|Catholic Quote of the Day|
|Written by Sherry|
|Saturday, 05 May 2007 10:25|
Via David as part of this discussion at a valuable discussion of zeal and its sometimes toxic effects over at Disputations:
"There are two kinds of workmen equally earnest in their labour. The first build without destroying. They are those who temper their zeal with prudence so as to be useful to every one and to injure no one. These skilful workers do not consider that whatever is possible should be attempted ; on the contrary, they regard as possible and allowable what will serve for the profit of others. If they perceive the slightest signs of the danger of a scandal, or even of the appearance of one, which would have the effect of alienating from them the hearts of men, especially of those whose influence should be considered, they draw back and their humility is the gainer, because through the fault of others, they cannot realize the good which they hoped to accomplish.
The workmen of the second class build and destroy at the same time. They continually cut the thread which they are weaving, they possess zeal, but an inconsiderate zeal ; they allow themselves to be much more carried away by their impetuosity than guided by sound reason ; they have no regard for the grievous consequences which result from the good at which they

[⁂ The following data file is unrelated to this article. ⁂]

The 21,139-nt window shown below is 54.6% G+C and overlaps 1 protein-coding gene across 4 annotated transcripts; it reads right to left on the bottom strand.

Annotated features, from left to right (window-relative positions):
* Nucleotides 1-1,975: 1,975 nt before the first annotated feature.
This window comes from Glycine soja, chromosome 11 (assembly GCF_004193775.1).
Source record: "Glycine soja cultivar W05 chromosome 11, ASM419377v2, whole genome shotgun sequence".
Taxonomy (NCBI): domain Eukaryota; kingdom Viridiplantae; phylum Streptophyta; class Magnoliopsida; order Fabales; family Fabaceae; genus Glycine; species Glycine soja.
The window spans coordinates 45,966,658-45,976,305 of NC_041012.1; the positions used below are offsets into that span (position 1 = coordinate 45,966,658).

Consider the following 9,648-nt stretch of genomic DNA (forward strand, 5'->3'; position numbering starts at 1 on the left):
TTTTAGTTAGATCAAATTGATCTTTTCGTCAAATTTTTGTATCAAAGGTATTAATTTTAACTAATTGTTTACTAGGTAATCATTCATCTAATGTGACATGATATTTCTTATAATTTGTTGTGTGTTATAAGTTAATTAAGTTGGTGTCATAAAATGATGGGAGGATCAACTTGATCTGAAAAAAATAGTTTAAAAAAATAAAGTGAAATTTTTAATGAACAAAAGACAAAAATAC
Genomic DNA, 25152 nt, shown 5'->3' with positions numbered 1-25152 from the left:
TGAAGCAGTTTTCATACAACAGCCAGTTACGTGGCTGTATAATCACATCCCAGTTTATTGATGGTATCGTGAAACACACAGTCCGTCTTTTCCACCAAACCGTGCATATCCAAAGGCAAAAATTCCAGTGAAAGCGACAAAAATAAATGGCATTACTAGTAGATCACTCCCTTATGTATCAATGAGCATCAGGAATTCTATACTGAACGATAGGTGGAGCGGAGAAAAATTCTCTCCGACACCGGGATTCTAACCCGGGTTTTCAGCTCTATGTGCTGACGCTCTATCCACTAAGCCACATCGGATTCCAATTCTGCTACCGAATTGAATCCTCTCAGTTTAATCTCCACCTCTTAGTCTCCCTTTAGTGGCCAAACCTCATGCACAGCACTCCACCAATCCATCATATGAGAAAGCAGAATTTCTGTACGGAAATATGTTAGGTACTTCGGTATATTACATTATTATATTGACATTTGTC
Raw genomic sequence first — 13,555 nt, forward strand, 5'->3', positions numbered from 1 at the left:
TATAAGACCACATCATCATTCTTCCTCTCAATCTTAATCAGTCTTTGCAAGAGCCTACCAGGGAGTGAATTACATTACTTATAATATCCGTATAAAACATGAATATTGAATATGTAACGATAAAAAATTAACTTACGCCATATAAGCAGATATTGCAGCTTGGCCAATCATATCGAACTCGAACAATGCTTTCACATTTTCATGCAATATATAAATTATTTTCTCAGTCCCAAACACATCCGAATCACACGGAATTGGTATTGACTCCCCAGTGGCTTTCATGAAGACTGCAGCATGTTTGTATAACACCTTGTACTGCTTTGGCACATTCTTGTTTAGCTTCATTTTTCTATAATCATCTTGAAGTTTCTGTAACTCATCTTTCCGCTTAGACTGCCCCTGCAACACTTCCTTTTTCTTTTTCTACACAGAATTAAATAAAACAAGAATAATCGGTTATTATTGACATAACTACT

aim. In order to gain one soul they sometimes lose ten, and never give it a thought; if they meet with some opposition, they wish that, even if the world should be upset, their grievances should be fully redressed, and they thus change into hostility the good will which their Order had acquired and which it needs in order to promote the glory of God.
"We should not confine ourselves to looking at what zeal for the honour of God, considered in Himself, may require, but we should accommodate that zeal to what our neighbour's profit demands. Zeal for God s honour is neither zeal, nor according to knowledge, except when it is exercised for the profit of others, when it associates God s glory with the salvation of souls, and when it furthers the interests of creatures while seeking the glory of the Creator.
We ought sometimes, if we may so say, to leave God in Himself in order to seek God in our neighbour.
'I will have mercy and not sacrifice," says the Lord.'"
- Ignatius of Loyola